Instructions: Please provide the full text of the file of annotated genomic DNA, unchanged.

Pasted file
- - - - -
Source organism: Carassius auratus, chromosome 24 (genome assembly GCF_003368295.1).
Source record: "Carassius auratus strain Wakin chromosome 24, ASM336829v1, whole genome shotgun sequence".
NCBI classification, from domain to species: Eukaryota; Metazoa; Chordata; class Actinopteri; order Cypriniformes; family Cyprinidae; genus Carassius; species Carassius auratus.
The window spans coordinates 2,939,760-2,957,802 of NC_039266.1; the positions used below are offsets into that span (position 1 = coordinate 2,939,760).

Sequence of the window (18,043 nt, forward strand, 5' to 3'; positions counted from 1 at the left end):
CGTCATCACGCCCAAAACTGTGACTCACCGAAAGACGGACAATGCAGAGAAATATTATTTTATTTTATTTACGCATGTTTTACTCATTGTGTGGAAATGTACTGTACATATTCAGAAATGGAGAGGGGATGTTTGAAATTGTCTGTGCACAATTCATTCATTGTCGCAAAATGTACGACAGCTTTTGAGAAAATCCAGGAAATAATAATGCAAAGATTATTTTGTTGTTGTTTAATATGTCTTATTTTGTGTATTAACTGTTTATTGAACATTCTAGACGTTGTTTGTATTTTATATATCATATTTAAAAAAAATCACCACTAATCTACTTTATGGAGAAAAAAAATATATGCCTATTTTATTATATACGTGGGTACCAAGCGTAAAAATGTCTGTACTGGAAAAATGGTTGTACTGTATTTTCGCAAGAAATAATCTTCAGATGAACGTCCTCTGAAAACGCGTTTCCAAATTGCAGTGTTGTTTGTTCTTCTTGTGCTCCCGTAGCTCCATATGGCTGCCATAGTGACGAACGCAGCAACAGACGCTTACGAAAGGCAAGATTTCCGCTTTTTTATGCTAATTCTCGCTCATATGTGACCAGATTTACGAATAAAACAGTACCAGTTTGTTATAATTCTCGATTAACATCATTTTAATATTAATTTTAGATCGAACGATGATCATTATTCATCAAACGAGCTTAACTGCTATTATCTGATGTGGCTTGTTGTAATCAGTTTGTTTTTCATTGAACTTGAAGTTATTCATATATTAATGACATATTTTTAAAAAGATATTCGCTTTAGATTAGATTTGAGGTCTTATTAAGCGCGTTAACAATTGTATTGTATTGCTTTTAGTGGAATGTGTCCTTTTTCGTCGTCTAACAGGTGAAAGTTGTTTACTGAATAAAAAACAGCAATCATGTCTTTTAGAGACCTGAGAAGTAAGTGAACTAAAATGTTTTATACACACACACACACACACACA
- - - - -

Source organism: Carassius auratus, chromosome 24 (genome assembly GCF_003368295.1).
Source record: "Carassius auratus strain Wakin chromosome 24, ASM336829v1, whole genome shotgun sequence".
NCBI classification, from domain to species: Eukaryota; Metazoa; Chordata; class Actinopteri; order Cypriniformes; family Cyprinidae; genus Carassius; species Carassius auratus.
The window spans coordinates 2,939,760-2,957,802 of NC_039266.1; the positions used below are offsets into that span (position 1 = coordinate 2,939,760).

Sequence of the window (18,043 nt, forward strand, 5' to 3'; positions counted from 1 at the left end):
CGTCATCACGCCCAAAACTGTGACTCACCGAAAGACGGACAATGCAGAGAAATATTATTTTATTTTATTTACGCATGTTTTACTCATTGTGTGGAAATGTACTGTACATATTCAGAAATGGAGAGGGGATGTTTGAAATTGTCTGTGCACAATTCATTCATTGTCGCAAAATGTACGACAGCTTTTGAGAAAATCCAGGAAATAATAATGCAAAGATTATTTTGTTGTTGTTTAATATGTCTTATTTTGTGTATTAACTGTTTATTGAACATTCTAGACGTTGTTTGTATTTTATATATCATATTTAAAAAAAATCACCACTAATCTACTTTATGGAGAAAAAAAATATATGCCTATTTTATTATATACGTGGGTACCAAGCGTAAAAATGTCTGTACTGGAAAAATGGTTGTACTGTATTTTCGCAAGAAATAATCTTCAGATGAACGTCCTCTGAAAACGCGTTTCCAAATTGCAGTGTTGTTTGTTCTTCTTGTGCTCCCGTAGCTCCATATGGCTGCCATAGTGACGAACGCAGCAACAGACGCTTACGAAAGGCAAGATTTCCGCTTTTTTATGCTAATTCTCGCTCATATGTGACCAGATTTACGAATAAAACAGTACCAGTTTGTTATAATTCTCGATTAACATCATTTTAATATTAATTTTAGATCGAACGATGATCATTATTCATCAAACGAGCTTAACTGCTATTATCTGATGTGGCTTGTTGTAATCAGTTTGTTTTTCATTGAACTTGAAGTTATTCATATATTAATGACATATTTTTAAAAAGATATTCGCTTTAGATTAGATTTGAGGTCTTATTAAGCGCGTTAACAATTGTATTGTATTGCTTTTAGTGGAATGTGTCCTTTTTCGTCGTCTAACAGGTGAAAGTTGTTTACTGAATAAAAAACAGCAATCATGTCTTTTAGAGACCTGAGAAGTAAGTGAACTAAAATGTTTTATACACACACACACACACACACA